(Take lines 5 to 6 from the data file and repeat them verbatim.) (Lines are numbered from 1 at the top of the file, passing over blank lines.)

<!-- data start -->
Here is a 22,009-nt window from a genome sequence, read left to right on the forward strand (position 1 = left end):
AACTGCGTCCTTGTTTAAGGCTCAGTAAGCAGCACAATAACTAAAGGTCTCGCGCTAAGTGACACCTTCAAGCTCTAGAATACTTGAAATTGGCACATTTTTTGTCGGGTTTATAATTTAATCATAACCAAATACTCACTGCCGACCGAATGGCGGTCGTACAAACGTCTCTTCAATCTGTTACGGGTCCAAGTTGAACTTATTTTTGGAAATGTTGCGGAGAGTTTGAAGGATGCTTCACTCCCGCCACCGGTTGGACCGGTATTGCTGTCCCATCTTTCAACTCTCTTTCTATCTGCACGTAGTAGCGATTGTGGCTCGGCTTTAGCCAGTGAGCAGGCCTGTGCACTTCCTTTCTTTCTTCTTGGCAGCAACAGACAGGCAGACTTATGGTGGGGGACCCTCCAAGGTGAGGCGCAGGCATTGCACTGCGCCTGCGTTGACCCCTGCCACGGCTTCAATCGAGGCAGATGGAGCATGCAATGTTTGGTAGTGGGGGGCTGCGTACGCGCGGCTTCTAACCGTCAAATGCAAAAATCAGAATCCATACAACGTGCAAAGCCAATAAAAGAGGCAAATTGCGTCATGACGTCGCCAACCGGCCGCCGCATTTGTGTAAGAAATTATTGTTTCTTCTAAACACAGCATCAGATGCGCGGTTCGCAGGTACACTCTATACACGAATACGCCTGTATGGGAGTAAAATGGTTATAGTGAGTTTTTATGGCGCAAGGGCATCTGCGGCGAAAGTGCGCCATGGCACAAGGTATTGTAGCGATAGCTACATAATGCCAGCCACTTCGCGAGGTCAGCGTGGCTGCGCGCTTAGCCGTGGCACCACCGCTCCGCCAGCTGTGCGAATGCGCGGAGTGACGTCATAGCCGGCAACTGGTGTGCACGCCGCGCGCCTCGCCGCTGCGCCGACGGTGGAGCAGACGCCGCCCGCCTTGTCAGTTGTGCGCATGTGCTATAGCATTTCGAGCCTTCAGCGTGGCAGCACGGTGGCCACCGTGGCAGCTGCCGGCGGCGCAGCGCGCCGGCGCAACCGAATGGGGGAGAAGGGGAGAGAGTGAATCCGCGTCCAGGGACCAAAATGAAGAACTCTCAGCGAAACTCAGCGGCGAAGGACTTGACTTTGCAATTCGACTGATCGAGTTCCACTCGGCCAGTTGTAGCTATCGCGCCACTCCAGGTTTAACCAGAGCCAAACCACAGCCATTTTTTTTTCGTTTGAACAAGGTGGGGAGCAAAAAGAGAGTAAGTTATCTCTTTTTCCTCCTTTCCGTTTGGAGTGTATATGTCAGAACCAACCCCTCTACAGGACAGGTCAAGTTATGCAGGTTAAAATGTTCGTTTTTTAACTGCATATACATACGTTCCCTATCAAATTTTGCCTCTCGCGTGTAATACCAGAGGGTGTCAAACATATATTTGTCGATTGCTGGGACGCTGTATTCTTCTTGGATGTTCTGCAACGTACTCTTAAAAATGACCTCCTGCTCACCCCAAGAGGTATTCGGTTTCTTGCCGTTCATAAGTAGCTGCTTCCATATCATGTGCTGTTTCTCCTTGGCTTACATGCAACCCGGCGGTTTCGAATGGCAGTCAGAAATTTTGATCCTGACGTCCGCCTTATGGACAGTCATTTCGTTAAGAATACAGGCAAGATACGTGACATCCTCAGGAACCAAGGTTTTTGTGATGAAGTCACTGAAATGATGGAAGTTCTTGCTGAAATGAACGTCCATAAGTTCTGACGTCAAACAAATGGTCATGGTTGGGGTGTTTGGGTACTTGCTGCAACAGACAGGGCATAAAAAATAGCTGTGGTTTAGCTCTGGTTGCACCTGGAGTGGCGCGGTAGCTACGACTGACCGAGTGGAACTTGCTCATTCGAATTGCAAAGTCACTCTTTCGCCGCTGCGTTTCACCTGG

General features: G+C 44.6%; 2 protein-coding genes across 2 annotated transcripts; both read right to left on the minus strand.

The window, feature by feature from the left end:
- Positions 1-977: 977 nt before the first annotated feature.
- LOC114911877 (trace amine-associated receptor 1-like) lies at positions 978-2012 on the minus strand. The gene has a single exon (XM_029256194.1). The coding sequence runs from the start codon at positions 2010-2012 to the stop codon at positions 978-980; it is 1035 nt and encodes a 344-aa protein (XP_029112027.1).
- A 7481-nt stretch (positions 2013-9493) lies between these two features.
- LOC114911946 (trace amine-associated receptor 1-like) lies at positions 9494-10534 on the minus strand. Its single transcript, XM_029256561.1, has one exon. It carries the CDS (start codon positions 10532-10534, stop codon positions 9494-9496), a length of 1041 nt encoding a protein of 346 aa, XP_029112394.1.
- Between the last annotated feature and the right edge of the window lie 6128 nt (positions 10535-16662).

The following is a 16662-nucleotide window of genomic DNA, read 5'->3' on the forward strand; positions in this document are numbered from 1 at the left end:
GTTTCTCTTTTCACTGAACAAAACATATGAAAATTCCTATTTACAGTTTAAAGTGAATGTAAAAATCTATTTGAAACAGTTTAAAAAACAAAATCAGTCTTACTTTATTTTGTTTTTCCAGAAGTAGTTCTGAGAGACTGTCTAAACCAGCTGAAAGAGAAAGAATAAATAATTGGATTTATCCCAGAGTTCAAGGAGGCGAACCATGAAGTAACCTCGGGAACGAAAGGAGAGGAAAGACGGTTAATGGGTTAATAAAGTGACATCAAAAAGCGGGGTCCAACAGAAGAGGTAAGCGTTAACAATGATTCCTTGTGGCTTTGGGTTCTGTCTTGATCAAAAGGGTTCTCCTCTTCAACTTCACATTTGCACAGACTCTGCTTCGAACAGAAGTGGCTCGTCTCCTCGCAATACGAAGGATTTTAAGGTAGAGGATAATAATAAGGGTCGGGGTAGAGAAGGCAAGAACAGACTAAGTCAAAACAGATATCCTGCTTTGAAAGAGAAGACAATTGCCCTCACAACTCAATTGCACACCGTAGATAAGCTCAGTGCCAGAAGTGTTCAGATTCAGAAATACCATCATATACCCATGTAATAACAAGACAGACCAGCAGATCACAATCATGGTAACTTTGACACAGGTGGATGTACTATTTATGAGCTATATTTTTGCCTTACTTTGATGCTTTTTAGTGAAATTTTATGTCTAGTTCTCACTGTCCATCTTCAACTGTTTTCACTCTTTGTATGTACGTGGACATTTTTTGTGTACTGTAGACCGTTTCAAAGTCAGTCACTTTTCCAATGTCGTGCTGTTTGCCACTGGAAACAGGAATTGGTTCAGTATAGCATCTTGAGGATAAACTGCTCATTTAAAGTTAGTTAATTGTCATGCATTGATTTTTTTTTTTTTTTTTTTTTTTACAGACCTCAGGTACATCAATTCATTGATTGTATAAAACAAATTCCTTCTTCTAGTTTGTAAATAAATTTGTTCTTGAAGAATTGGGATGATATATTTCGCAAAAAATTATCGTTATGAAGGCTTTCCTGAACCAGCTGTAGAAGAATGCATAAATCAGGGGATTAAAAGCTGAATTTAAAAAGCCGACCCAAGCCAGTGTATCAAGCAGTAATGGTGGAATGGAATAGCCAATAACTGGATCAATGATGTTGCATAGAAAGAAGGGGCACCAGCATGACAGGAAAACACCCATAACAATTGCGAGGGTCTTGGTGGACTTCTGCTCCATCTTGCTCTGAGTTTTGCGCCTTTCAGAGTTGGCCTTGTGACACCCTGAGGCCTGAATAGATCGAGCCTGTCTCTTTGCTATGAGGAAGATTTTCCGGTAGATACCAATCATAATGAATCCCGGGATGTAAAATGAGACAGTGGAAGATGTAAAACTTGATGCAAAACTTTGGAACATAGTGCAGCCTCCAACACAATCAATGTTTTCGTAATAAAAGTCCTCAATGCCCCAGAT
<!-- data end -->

- Positions 1-977: 977 nt before the first annotated feature.
- LOC114911877 (trace amine-associated receptor 1-like) lies at positions 978-2012 on the minus strand. The gene has a single exon (XM_029256194.1). The coding sequence runs from the start codon at positions 2010-2012 to the stop codon at positions 978-980; it is 1035 nt and encodes a 344-aa protein (XP_029112027.1).